Photojournalist Ahmed Ramadan of privately owned Tahrir newspaper was acquitted of belonging to the outlawed Muslim Brotherhood by the prosecution on Monday after paying a bail of EGP 5,000.
Dozens of journalists had protested in front of the Press Syndicate in response to Ramadan’s arrest, demanding his release.
Ramadan was investigated by the prosecution after a fellow journalist from Al-Youm Al-Sabaa newspaper reported him to security forces as a Muslim Brotherhood member. The report was filed during a ‘Morsi espionage’ trial session after a personal dispute, according to witnesses.
The Al-Youm Al-Sabaa journalist was banned from entering the syndicate by its board of directors. In addition, the Al-Youm Al-Sabaa editorial board launched an investigation into her action, according to the paper’s website.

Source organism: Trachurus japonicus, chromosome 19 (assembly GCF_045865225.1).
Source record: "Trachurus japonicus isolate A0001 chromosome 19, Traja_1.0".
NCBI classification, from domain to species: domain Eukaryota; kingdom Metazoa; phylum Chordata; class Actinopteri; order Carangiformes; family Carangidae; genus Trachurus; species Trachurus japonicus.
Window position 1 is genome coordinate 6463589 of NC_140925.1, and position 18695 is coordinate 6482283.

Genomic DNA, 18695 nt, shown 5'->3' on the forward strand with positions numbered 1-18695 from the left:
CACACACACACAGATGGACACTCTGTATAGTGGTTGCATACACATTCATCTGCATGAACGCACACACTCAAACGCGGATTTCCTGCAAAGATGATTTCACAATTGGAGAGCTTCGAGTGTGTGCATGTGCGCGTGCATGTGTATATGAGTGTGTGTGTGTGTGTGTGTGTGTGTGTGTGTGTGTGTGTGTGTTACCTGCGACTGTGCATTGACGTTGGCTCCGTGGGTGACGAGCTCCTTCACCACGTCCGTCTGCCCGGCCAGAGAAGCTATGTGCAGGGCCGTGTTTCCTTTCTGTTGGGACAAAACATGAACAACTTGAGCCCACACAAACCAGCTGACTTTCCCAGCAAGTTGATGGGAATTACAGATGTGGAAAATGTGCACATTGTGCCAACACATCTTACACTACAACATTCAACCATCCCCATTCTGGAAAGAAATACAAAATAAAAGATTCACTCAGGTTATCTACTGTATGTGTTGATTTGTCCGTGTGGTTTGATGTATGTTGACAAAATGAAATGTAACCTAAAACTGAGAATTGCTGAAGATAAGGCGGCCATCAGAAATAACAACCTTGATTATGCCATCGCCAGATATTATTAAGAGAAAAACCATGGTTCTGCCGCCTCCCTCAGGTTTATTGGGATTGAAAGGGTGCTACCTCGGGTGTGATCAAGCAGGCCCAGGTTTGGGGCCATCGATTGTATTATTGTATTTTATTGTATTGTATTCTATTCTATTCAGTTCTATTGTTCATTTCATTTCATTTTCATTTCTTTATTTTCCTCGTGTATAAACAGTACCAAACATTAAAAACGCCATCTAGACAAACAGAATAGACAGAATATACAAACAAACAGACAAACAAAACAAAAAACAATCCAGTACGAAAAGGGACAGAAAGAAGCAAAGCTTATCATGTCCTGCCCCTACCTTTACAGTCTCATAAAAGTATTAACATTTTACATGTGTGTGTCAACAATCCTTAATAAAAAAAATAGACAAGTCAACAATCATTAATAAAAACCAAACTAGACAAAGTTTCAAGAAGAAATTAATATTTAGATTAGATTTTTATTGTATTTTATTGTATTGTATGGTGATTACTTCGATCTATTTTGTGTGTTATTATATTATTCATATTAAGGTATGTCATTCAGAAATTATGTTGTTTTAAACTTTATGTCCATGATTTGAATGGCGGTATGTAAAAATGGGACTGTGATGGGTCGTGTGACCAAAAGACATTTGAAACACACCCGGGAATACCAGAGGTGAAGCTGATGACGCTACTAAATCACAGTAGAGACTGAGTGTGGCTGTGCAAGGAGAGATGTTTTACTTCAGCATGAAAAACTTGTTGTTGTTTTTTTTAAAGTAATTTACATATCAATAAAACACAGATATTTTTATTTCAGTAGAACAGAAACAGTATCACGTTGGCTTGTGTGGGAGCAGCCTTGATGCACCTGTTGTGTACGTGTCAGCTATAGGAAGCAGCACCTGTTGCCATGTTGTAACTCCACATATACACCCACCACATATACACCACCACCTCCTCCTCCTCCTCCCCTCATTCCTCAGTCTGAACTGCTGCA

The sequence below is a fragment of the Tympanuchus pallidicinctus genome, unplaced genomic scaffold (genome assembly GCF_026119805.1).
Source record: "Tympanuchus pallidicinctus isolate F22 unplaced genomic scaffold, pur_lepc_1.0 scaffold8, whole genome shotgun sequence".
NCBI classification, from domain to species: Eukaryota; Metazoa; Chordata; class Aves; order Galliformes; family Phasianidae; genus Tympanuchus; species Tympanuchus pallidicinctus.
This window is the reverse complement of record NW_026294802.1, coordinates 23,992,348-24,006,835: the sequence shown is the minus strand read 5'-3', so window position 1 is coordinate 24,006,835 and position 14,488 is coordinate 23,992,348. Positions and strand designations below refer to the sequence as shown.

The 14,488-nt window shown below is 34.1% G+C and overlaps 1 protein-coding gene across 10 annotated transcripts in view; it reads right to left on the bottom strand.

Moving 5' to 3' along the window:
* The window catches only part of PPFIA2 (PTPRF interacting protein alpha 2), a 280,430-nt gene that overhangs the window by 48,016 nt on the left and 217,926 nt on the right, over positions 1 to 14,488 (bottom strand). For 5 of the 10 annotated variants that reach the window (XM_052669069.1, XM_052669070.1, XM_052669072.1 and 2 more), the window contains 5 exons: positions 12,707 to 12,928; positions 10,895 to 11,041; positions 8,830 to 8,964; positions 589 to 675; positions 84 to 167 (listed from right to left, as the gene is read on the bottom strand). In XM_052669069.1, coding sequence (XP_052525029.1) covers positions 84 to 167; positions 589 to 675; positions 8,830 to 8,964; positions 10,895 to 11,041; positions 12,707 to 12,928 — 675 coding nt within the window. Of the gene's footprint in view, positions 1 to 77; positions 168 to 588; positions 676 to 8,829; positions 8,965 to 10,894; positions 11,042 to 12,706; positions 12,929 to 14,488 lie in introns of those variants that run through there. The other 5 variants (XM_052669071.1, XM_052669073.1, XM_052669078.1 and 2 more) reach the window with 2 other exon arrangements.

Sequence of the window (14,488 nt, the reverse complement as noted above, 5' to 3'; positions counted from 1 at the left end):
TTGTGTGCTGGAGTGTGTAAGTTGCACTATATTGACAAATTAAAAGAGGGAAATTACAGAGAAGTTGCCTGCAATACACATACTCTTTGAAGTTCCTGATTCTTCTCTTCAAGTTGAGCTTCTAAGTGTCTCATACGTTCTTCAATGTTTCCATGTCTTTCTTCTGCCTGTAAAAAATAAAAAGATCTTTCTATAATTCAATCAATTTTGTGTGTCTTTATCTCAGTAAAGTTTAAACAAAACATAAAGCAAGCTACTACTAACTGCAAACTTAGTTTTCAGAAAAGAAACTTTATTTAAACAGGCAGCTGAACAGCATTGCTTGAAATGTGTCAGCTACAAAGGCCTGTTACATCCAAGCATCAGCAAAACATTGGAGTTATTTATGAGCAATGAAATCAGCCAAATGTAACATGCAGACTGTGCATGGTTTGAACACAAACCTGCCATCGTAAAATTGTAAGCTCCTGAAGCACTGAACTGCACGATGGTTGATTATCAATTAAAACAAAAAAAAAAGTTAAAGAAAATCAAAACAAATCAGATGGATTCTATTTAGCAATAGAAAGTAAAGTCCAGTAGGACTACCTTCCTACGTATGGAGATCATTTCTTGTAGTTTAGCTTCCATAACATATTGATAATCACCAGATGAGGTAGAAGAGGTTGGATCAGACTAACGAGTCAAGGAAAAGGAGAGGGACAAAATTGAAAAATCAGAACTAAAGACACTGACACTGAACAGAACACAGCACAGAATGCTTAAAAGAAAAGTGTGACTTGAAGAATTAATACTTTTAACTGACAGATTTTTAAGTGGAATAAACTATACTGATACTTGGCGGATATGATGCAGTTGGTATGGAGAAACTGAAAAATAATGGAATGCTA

During interrogations, Ramadan was further charged with impersonating a journalist as he was not carrying an official press pass. However, according to witnesses, Ramadan went directly into the court as he “did not notice the officer who was handing photojournalists an entry pass”. He was also acquitted of that charge.
Freedom of the press in Egypt has deteriorated over the past two years, as dozens of other journalists have been arrested.
A recent report by the Egyptian Commission for Rights and Freedoms (ECRF), entitled “The Forbidden Right”, documented 658 violations against journalists, with 258 instances of preventing journalists from performing their duty, the most recurrent violation during that year.